Not to split hairs, but "An American Werewolf in London" suffers from schizophrenia. Gratuitous gore prevents this monstrous movie from becoming the competent comedy it might have been.
Director and writer John Landis (also director of "Animal House") doesn't have the skills to scare the pants off you, so amid hilarity, he douses his howling hero with warm, wet blood. It oozes, it spurts, it gurgles, it pours. Then, abruptly, it's joke time.
A funny thing happens to David Kessler and his buddy Jack Goodman on their three-month European vacation. On the lovely, lonely moors of northern England, the two young men meet their supernatural destiny. Goodman, played by Griffin Dunne, becomes a moonlit meal for a werewolf; Kessler, played by David Naughton, receives a severe raking from its beastly claws, thereby sealing his future in lycanthropy.
The bloodthirsty needs of horror fans momentarily sated, the film goes for the gooseflesh, raising anxiety levels by rendering the cute and adorable eerie. Kessler, for example, is awakened in a London hospital by the voices of Miss Piggy and Fonzie Bear, which is really Frank Oz, who in this film is playing Mr. Collins of the United States Embassy in London. Scenes later, Miss Piggy's back with a starring role as a Nazi in one of Kessler's nightmares, which are symptoms of his wolfishness to come.
Even Mickey Mouse, Walt Disney's best little man, cannot halt the carnage on the big night. Like a failed plastic amulet, the sappy rodent simpers while Kessler achieves an altered state by the light of the waxing moon. His metamorphosis, painstakingly created by Rick Baker of "Star Wars" bar-scene fame, is very like the one performed by William Hurt as he made a monkey of himself. And apparently, when one transmogrifies, it's all the rage to awake in a zoo having supped on the run the night before.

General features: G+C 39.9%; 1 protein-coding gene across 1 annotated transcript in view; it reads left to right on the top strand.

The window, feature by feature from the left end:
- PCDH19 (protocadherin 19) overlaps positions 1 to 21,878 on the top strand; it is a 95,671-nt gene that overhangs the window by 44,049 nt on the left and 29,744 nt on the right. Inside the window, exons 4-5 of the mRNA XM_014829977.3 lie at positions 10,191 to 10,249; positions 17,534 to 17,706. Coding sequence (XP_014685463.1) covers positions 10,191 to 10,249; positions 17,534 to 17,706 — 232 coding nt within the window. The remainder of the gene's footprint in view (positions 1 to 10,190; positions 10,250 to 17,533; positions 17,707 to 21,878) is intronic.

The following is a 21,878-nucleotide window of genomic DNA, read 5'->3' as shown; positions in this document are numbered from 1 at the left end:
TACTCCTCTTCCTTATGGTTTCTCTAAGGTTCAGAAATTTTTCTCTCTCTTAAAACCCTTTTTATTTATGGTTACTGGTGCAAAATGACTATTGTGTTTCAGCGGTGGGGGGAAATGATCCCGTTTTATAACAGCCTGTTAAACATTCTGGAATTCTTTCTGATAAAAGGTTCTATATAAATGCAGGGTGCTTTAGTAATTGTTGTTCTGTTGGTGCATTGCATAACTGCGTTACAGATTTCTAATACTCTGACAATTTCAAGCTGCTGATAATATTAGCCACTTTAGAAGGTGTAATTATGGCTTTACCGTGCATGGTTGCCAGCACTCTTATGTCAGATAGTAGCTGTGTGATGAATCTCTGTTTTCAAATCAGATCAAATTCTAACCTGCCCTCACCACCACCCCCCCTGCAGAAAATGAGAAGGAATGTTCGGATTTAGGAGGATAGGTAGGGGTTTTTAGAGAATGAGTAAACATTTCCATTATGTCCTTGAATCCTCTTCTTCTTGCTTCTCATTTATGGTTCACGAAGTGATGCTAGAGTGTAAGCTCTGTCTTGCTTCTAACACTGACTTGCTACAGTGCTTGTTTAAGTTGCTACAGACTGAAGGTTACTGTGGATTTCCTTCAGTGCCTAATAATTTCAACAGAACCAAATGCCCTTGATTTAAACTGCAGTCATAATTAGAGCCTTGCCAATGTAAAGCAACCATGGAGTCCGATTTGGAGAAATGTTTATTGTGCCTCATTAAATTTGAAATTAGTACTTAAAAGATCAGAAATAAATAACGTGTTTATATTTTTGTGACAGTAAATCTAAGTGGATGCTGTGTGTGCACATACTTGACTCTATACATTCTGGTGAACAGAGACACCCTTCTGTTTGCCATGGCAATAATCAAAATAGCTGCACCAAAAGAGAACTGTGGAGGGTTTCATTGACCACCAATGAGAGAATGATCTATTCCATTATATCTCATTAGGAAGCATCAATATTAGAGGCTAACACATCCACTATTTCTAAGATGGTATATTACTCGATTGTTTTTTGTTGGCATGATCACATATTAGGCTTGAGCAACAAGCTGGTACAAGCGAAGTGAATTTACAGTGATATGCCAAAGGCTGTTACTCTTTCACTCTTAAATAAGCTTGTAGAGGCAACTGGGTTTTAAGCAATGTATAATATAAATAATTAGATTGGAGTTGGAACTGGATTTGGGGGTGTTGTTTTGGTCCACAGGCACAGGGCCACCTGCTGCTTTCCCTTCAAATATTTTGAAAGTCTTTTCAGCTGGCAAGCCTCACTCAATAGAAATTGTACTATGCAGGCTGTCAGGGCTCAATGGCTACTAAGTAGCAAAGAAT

With six fine Brits in his tummy, Kessler is feeling up for a nude romp through the zoo, where he borrows balloons from a little boy in lieu of a fig leaf. He steals a woman's coat, and suddenly it's Uncle Miltie time. Naughton, who can claim "I'm a Pepper" in real life, calls on his most cuddlesome commercial qualities here.
Both Naughton and costar Griffin Dunne, who comes back to life for the rest of the film, are believably unbelievable as buddy and the beast. Dunne's terrific as the devoted, decomposing sidekick, an undead Hardy Boy who patiently urges his old pal on to suicide so that he may rest in peace.
Despite credible performances by Dunne, Naughton and the rest of the cast, Landis' "American Werewolf" has bitten off more than it can chew.
AN AMERICAN IN LONDON -- At the ABC Drive-In, AMC Skyline, Jenifer, Laurel Drive-In, NTI Landover Mall, Roth's Randolph, Roth's Tysons Corner, Showcase Andrews Manor, Showcase Fair City Mall and Springfield Mall.